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The study of a large comparable worth project and of how gender and class dynamics influenced its outcome

Doing Comparable Worth

Gender, Class, and Pay Equity

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Joan Acker

Career of Distinguished Scholarship Award, American Sociological Association, 1993

Jessie Bernard Prize of the American Sociological Association for Life Achievement, 1989

"This is the first complete description of the process of developing and implementing comparable worth in the United States. It shows clearly how different interests become enmeshed in the process and transfrom the project by their presence. The result is that the political conflicts become more understandable. Perhaps more importantly, Acker locates the struggle over comparable worth theoretically…. A significant contribution to the debate over comparable worth and more broadly to the analysis of class and gender."
Roslyn L. Feldberg, Associate Director, Labor Relations, Massachusetts Nurses Association

Doing Comparable Worth is the first empirical study of the actual process of attempting to translate into reality the idea of equal pay for work of equal value. This political ethnography documents a large project undertaken by the state of Oregon to evaluate 35,000 jobs of state employees, identify gender-based pay inequities, and remedy these inequities. The book details both the technical and political processes, showing how the technical was always political, how management manipulated and unions resisted wage redistribution, and how initial defeat was turned into partial victory for pay equity by labor union women and women's movement activists.

As a member of the legislative task force that was responsible for implementing the legislation requiring a pay equity study in Oregon, Joan Acker gives an insider's view of how job evaluation, job classification, and the formulation of an equity plan were carried out. She reveals many of the political and technical problems in doing comparable worth that are not evident to outsiders. She also places comparable worth within a feminist theoretical perspective.

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Reviews

"Joan Acker provides a rich historical account of attempts in Oregon to formulate and implement a pay equity plan for state employees.... [She also] provides fascinating and convincing evidence of how deeply ingrained in existing pay systems are gender specific images of work.... Those with an interest in feminist scholarship and contemporary history should appreciate the care with which this important story has been reconstructed."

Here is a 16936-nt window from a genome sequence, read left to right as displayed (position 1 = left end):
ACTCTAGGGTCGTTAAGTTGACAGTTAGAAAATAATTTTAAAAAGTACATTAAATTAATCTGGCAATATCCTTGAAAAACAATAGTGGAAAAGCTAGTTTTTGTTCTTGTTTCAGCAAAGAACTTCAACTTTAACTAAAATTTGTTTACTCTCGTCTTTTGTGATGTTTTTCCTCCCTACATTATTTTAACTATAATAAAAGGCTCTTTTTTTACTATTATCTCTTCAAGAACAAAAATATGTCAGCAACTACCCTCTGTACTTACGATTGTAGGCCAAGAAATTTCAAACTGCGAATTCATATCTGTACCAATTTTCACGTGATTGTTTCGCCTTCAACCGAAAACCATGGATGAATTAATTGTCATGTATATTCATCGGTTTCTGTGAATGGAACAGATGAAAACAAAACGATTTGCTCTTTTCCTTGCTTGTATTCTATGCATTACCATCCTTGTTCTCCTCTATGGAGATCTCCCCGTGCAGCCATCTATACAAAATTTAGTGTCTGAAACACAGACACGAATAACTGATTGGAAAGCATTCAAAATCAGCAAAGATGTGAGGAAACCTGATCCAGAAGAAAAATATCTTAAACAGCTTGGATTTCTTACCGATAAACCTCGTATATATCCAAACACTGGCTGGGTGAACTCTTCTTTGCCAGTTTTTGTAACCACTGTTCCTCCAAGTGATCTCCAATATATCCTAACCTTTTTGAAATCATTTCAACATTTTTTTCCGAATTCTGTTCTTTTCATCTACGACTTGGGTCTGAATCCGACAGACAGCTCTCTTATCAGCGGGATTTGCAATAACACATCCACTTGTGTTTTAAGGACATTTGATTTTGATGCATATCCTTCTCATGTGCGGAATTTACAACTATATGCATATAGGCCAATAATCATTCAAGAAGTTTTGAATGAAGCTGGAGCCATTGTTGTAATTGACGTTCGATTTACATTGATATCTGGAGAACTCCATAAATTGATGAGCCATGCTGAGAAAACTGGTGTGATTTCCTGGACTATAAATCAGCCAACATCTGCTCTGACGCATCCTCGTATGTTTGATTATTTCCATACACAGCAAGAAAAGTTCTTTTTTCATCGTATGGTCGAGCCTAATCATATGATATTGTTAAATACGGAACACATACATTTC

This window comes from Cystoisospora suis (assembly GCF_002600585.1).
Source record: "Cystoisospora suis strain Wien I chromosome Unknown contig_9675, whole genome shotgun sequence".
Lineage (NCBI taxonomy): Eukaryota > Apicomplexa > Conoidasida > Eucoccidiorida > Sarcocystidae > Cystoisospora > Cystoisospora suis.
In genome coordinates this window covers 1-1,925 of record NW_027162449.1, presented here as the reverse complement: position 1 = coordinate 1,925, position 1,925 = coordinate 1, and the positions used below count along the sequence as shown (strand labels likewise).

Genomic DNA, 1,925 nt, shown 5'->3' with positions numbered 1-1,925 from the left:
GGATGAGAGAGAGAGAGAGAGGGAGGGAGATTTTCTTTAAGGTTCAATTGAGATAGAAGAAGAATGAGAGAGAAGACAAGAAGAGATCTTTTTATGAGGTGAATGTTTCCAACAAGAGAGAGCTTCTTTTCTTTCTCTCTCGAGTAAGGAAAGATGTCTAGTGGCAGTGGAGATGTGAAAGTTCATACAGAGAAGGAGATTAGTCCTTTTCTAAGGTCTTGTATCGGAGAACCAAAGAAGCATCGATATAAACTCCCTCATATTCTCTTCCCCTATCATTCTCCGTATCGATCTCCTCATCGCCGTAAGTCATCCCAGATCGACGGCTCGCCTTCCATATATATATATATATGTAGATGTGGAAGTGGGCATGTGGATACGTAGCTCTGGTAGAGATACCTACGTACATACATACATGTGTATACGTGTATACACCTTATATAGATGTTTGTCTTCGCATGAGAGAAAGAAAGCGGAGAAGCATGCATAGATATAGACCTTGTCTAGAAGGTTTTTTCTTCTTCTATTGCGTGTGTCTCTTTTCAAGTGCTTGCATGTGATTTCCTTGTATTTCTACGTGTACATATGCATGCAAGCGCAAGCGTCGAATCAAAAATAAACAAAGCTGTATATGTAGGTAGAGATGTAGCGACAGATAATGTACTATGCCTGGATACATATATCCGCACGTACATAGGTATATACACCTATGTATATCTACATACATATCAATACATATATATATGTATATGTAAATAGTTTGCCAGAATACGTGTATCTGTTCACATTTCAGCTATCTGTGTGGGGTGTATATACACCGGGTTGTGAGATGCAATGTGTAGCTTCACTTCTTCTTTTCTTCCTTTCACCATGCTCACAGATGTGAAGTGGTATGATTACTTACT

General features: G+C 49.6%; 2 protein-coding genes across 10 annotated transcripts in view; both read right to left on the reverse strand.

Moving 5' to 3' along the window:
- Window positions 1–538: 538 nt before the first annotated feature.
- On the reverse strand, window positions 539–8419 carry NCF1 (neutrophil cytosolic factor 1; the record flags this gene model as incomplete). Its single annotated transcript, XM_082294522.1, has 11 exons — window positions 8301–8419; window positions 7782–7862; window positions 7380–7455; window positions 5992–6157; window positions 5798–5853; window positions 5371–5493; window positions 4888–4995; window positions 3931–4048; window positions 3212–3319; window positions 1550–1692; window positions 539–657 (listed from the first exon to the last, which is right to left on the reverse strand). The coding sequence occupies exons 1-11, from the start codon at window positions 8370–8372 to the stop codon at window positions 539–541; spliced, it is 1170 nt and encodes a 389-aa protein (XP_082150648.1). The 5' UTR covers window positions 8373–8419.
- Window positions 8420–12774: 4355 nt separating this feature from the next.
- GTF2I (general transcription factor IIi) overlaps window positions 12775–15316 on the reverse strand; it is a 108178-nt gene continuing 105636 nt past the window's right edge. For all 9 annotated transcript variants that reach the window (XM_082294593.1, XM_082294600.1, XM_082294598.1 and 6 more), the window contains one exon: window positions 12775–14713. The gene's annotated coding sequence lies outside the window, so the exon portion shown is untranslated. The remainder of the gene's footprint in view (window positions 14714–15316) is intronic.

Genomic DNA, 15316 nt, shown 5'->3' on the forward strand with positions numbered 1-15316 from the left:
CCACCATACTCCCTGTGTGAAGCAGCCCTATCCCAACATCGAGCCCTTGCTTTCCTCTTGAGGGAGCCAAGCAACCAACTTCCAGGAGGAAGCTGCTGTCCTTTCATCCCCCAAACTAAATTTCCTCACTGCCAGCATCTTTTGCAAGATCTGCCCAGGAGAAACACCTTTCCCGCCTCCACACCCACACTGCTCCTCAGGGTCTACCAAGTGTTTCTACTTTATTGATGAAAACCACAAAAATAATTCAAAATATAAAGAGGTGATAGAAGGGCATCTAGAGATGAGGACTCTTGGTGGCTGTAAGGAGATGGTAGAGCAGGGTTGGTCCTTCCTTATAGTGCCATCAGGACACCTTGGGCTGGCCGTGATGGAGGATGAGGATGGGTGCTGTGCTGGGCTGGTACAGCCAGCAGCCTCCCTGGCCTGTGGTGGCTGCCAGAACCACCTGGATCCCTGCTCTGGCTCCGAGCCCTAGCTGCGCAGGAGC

Science

"Acker...brings her sophisticated theoretical skills to bear on describing and analyzing the effort to implement a comparable-worth salary settlement for state employees in Oregon.... The complex issues are addressed in a readable and concrete style that makes this accessible to upper-division undergraduates; it is essential reading for graduate students and faculty."
Choice

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Contents

1. Introduction
2. Competing Interests, Multiple Goals
3. Reproducing Hierarchy—or Job Evaluation in Oregon
4. True Comparable Worth: The Technical as Political
5. From True Comparable Worth to Poverty Relief
6. Doing Comparable Worth: Theorizing Gender and Class
Notes
Bibliography
Index

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About the Author(s)

Joan Acker is Professor of Sociology at the University of Oregon and winner of the 1989 Jessie Bernard Prize of the American Sociologial Association for life achievement.

Subject Categories

Political Science and Public Policy
Women's Studies
Sociology


In the series

Women in the Political Economy, edited by Ronnie J. Steinberg.

No longer active.

Women in the Political Economy, edited by Ronnie J. Steinberg, includes books on women and issues of work, family, social movements, politics, feminism, and empowerment. It emphasizes women's roles in society and the social construction of gender and also explores current policy issues like comparable worth, international development, job training, and parental leave.

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